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Part-time Workers in South Korea Out of Luck

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Part-time Workers in South Korea Out of Luck

With the number of new cases rising, employers are asking part-time workers to furlough indefinitely. 

Part-time Workers in South Korea Out of Luck
Credit: Pixabay

As South Korea enters into its toughest battle yet with the COVID-19 pandemic, more and more part-timer workers are being furloughed by their employers as the government has tightened restrictions and raised the social distancing level. 

Public health experts have been urging the government to raise the social distancing level to three, at least temporarily, to prevent the rapid spread of the virus nationwide. But the government has hesitated to do so because of the economy.

With more than 60 percent of cases confirmed in Seoul and the greater Seoul area consistently in the recent outbreak, the Seoul, Gyeonggi and Incheon governments announced a ban on gatherings of more than five people as of Wednesday, but the public has questioned how effectively such a measure can slow the spread.

While the government and ruling Democratic Party consider releasing a stimulus package for those, especially small business owners, that have been most affected in the last two months, young part-timer workers in the 20s are out of luck. They are not regular employees and are not running their own businesses, they are falling in-between government efforts.

“I worked at the billiard room as a part-timer from September to November but I was asked to stop working [by] my boss indefinitely as we don’t know when the government can loosen its restrictions,” said Jeon Yoo-sung, 25, a university student, in an interview with The Diplomat. 

According to data from Albamon, one of the most popular online job sites, 52 percent of 471 employers answered that their number of employees has decreased since the pandemic began.

Jeon is attending a university in the greater Seoul area and had to work to pay tuition while taking online courses in the fall semester. Depending on the courses, university students sometimes were able to take classes in person at their schools but most of courses have taken place online under the Education Ministry’s suggestion.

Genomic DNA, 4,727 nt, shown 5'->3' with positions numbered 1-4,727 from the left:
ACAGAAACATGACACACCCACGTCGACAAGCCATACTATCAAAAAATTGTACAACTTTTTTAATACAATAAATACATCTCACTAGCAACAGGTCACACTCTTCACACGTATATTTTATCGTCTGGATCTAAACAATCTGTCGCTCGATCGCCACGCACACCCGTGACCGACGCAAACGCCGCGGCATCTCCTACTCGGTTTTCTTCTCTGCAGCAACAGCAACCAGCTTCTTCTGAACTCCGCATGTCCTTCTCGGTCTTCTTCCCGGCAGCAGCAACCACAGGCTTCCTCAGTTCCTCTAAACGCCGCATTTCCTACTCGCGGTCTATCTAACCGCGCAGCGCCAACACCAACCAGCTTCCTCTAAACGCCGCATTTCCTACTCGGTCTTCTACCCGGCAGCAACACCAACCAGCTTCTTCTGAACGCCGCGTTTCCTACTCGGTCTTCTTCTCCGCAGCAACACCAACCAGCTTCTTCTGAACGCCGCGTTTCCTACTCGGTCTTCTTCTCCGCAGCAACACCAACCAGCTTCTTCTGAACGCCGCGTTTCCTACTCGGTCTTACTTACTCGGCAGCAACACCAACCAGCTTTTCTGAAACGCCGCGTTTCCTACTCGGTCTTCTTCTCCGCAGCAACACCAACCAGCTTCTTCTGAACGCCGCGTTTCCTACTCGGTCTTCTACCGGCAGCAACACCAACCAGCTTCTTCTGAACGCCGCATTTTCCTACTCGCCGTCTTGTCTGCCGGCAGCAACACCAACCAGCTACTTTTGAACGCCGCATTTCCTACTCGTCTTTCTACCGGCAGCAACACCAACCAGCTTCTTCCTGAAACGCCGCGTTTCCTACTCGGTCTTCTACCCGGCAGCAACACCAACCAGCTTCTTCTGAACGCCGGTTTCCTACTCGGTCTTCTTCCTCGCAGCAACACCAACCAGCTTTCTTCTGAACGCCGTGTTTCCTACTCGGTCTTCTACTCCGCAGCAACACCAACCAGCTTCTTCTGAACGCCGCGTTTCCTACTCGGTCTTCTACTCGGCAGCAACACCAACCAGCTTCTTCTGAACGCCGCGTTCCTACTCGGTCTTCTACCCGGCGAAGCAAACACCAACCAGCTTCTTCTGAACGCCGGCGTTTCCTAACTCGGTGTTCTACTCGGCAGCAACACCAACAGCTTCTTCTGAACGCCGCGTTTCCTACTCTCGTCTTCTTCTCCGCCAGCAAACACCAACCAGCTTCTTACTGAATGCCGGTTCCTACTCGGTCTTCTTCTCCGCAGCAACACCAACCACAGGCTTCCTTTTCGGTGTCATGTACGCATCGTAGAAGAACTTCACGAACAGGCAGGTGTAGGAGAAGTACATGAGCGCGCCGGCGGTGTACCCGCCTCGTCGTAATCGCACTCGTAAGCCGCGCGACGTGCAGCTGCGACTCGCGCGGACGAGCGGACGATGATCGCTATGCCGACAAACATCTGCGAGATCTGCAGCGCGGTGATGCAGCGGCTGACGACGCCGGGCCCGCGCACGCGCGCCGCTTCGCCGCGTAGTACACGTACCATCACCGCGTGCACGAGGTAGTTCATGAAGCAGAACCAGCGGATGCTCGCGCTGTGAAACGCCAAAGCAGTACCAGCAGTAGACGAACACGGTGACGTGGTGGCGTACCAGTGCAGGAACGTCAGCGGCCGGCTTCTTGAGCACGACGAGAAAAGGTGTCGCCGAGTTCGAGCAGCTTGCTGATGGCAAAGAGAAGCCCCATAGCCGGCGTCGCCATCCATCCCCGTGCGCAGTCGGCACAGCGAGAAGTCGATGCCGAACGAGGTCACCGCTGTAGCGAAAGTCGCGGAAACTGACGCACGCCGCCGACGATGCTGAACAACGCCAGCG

Even though many students were taking online-only courses, their tuition remained the same. A few schools offered scholarships of around $100 to students, but average tuition for private Korean universities is about $4,000, and $2,000 for national universities.

Students often took part-time jobs to help cover the costs of education, but the pandemic has frozen the employment market, limiting opportunities. 

“After I was asked [by] my employer to furlough indefinitely, it took me more than a month to find a job opportunity to work at a convenience store but it was for only 8 working hours a week,” Jeon said. 

The revenue generated by small businesses has decreased more than 20 percent compared to the same period last year, according to the data from Korea Credit Data.

While some countries — like the U.K. and the United States — have begun vaccination campaigns, South Korea’s plans are unclear at the moment. Meanwhile, some are demanding that the government tighten restrictions temporarily to control the spread but at the same time to refrain from unclear, ambiguous, and ineffective measures.

“The main point of the government’s restrictions is for making people not to gather [with] each other to prevent the spread of the virus. But I am not sure how they’ve worked,” Jeon said, adding that people can gather if they want as most facilities are open until 9 p.m.

Other university students whose workplaces, such as bars, sports facilities, private educational institutions and fitness centers, have been closed due to the government’s restrictions almost have the same issues as Jeon

The central government and local governments once provided assistance, which was called “emergency disaster relief fund,” and an extra stimulus package for reviving the economy is expected but it is unclear who will be eligible for the support. Economic experts suggest, however, that university students may not be able to get support for tuition or living expenses from the government unless it specifically decides to do so.

“It would be better if there is a guarantee that I can work at some point but I don’t know how to handle this as we all don’t know when this outbreak ends,” Jeon said. 

On Tuesday, the government ordered all ski resorts and winter sports facilities to be closed from December 24 to January 3 to prevent the resurgence of the virus during Christmas and the end-of-the-year holidays.

Students who usually worked at winter sports resorts in the winter break now have to look elsewhere for work. There aren’t many options.

“We are not asking the government to loosen restrictions so that we can work at some places in winter. We just don’t want the government to hesitate to take its harshest measures while we’ve been dealing with it without a deadline,” Jeon said.